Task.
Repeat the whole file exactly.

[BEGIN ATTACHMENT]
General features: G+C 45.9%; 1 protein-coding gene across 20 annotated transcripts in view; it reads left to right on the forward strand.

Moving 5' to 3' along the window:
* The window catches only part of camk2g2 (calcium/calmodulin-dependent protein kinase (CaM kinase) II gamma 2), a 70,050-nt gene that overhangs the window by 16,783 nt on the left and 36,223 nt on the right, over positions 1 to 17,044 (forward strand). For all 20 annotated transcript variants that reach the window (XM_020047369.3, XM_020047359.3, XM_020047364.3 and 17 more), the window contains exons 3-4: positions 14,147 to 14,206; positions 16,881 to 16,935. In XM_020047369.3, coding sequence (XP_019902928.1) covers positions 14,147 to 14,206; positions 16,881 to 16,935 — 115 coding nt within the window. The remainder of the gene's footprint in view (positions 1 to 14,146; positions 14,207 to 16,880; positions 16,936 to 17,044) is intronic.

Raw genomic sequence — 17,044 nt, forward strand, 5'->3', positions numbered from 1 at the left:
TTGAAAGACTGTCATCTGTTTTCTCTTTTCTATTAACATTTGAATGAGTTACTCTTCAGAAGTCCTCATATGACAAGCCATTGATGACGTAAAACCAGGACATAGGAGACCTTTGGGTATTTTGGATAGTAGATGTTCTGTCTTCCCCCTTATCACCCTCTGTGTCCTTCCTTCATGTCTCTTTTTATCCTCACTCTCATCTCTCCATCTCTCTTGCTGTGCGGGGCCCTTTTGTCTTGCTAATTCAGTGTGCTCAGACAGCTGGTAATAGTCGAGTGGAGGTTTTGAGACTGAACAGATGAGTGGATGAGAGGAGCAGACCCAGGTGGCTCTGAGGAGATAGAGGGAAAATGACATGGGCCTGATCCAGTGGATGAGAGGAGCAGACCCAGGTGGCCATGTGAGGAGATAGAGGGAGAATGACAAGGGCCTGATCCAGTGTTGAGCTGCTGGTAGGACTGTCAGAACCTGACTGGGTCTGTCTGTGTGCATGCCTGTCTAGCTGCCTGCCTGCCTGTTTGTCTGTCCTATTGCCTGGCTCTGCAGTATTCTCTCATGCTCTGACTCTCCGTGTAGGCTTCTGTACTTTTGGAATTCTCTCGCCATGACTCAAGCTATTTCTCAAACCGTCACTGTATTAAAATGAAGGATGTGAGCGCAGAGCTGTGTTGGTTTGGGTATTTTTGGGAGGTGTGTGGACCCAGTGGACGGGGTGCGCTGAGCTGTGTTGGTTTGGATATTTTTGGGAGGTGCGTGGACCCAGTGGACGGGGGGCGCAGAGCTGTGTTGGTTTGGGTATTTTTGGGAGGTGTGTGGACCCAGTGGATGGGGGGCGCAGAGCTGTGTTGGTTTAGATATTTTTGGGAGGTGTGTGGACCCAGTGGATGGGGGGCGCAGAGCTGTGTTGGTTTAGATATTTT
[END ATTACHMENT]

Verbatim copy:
General features: G+C 45.9%; 1 protein-coding gene across 20 annotated transcripts in view; it reads left to right on the forward strand.

Moving 5' to 3' along the window:
* The window catches only part of camk2g2 (calcium/calmodulin-dependent protein kinase (CaM kinase) II gamma 2), a 70,050-nt gene that overhangs the window by 16,783 nt on the left and 36,223 nt on the right, over positions 1 to 17,044 (forward strand). For all 20 annotated transcript variants that reach the window (XM_020047369.3, XM_020047359.3, XM_020047364.3 and 17 more), the window contains exons 3-4: positions 14,147 to 14,206; positions 16,881 to 16,935. In XM_020047369.3, coding sequence (XP_019902928.1) covers positions 14,147 to 14,206; positions 16,881 to 16,935 — 115 coding nt within the window. The remainder of the gene's footprint in view (positions 1 to 14,146; positions 14,207 to 16,880; positions 16,936 to 17,044) is intronic.

Raw genomic sequence — 17,044 nt, forward strand, 5'->3', positions numbered from 1 at the left:
TTGAAAGACTGTCATCTGTTTTCTCTTTTCTATTAACATTTGAATGAGTTACTCTTCAGAAGTCCTCATATGACAAGCCATTGATGACGTAAAACCAGGACATAGGAGACCTTTGGGTATTTTGGATAGTAGATGTTCTGTCTTCCCCCTTATCACCCTCTGTGTCCTTCCTTCATGTCTCTTTTTATCCTCACTCTCATCTCTCCATCTCTCTTGCTGTGCGGGGCCCTTTTGTCTTGCTAATTCAGTGTGCTCAGACAGCTGGTAATAGTCGAGTGGAGGTTTTGAGACTGAACAGATGAGTGGATGAGAGGAGCAGACCCAGGTGGCTCTGAGGAGATAGAGGGAAAATGACATGGGCCTGATCCAGTGGATGAGAGGAGCAGACCCAGGTGGCCATGTGAGGAGATAGAGGGAGAATGACAAGGGCCTGATCCAGTGTTGAGCTGCTGGTAGGACTGTCAGAACCTGACTGGGTCTGTCTGTGTGCATGCCTGTCTAGCTGCCTGCCTGCCTGTTTGTCTGTCCTATTGCCTGGCTCTGCAGTATTCTCTCATGCTCTGACTCTCCGTGTAGGCTTCTGTACTTTTGGAATTCTCTCGCCATGACTCAAGCTATTTCTCAAACCGTCACTGTATTAAAATGAAGGATGTGAGCGCAGAGCTGTGTTGGTTTGGGTATTTTTGGGAGGTGTGTGGACCCAGTGGACGGGGTGCGCTGAGCTGTGTTGGTTTGGATATTTTTGGGAGGTGCGTGGACCCAGTGGACGGGGGGCGCAGAGCTGTGTTGGTTTGGGTATTTTTGGGAGGTGTGTGGACCCAGTGGATGGGGGGCGCAGAGCTGTGTTGGTTTAGATATTTTTGGGAGGTGTGTGGACCCAGTGGATGGGGGGCGCAGAGCTGTGTTGGTTTAGATATTTT